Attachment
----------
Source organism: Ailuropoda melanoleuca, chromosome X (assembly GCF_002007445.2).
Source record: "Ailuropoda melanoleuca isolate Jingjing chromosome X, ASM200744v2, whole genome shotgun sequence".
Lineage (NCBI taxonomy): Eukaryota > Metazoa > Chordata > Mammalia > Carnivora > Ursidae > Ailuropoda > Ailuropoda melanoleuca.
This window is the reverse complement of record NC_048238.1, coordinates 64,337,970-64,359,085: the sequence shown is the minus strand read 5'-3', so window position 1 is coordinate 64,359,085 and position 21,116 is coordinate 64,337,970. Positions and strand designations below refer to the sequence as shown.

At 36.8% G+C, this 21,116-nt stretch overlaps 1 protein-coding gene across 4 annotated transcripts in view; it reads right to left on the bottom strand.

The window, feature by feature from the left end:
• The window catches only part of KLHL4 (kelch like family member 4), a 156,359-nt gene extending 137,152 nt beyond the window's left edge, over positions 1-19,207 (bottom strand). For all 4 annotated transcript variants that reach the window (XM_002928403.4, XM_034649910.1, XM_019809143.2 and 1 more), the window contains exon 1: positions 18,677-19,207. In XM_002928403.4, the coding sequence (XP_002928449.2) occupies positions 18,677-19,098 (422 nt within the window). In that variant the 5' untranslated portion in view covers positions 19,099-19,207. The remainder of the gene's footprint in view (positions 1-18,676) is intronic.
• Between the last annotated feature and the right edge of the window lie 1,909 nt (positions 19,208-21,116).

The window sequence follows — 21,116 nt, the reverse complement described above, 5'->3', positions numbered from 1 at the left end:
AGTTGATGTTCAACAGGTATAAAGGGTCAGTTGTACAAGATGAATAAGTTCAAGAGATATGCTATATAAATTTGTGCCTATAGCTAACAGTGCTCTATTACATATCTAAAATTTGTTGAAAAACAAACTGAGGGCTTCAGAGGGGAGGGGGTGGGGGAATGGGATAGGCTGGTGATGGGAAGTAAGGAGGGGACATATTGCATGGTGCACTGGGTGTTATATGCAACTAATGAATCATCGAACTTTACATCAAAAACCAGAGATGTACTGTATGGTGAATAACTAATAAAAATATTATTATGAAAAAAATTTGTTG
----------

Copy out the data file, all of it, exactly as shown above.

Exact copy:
Source organism: Ailuropoda melanoleuca, chromosome X (assembly GCF_002007445.2).
Source record: "Ailuropoda melanoleuca isolate Jingjing chromosome X, ASM200744v2, whole genome shotgun sequence".
Lineage (NCBI taxonomy): Eukaryota > Metazoa > Chordata > Mammalia > Carnivora > Ursidae > Ailuropoda > Ailuropoda melanoleuca.
This window is the reverse complement of record NC_048238.1, coordinates 64,337,970-64,359,085: the sequence shown is the minus strand read 5'-3', so window position 1 is coordinate 64,359,085 and position 21,116 is coordinate 64,337,970. Positions and strand designations below refer to the sequence as shown.

At 36.8% G+C, this 21,116-nt stretch overlaps 1 protein-coding gene across 4 annotated transcripts in view; it reads right to left on the bottom strand.

The window, feature by feature from the left end:
• The window catches only part of KLHL4 (kelch like family member 4), a 156,359-nt gene extending 137,152 nt beyond the window's left edge, over positions 1-19,207 (bottom strand). For all 4 annotated transcript variants that reach the window (XM_002928403.4, XM_034649910.1, XM_019809143.2 and 1 more), the window contains exon 1: positions 18,677-19,207. In XM_002928403.4, the coding sequence (XP_002928449.2) occupies positions 18,677-19,098 (422 nt within the window). In that variant the 5' untranslated portion in view covers positions 19,099-19,207. The remainder of the gene's footprint in view (positions 1-18,676) is intronic.
• Between the last annotated feature and the right edge of the window lie 1,909 nt (positions 19,208-21,116).

The window sequence follows — 21,116 nt, the reverse complement described above, 5'->3', positions numbered from 1 at the left end:
AGTTGATGTTCAACAGGTATAAAGGGTCAGTTGTACAAGATGAATAAGTTCAAGAGATATGCTATATAAATTTGTGCCTATAGCTAACAGTGCTCTATTACATATCTAAAATTTGTTGAAAAACAAACTGAGGGCTTCAGAGGGGAGGGGGTGGGGGAATGGGATAGGCTGGTGATGGGAAGTAAGGAGGGGACATATTGCATGGTGCACTGGGTGTTATATGCAACTAATGAATCATCGAACTTTACATCAAAAACCAGAGATGTACTGTATGGTGAATAACTAATAAAAATATTATTATGAAAAAAATTTGTTG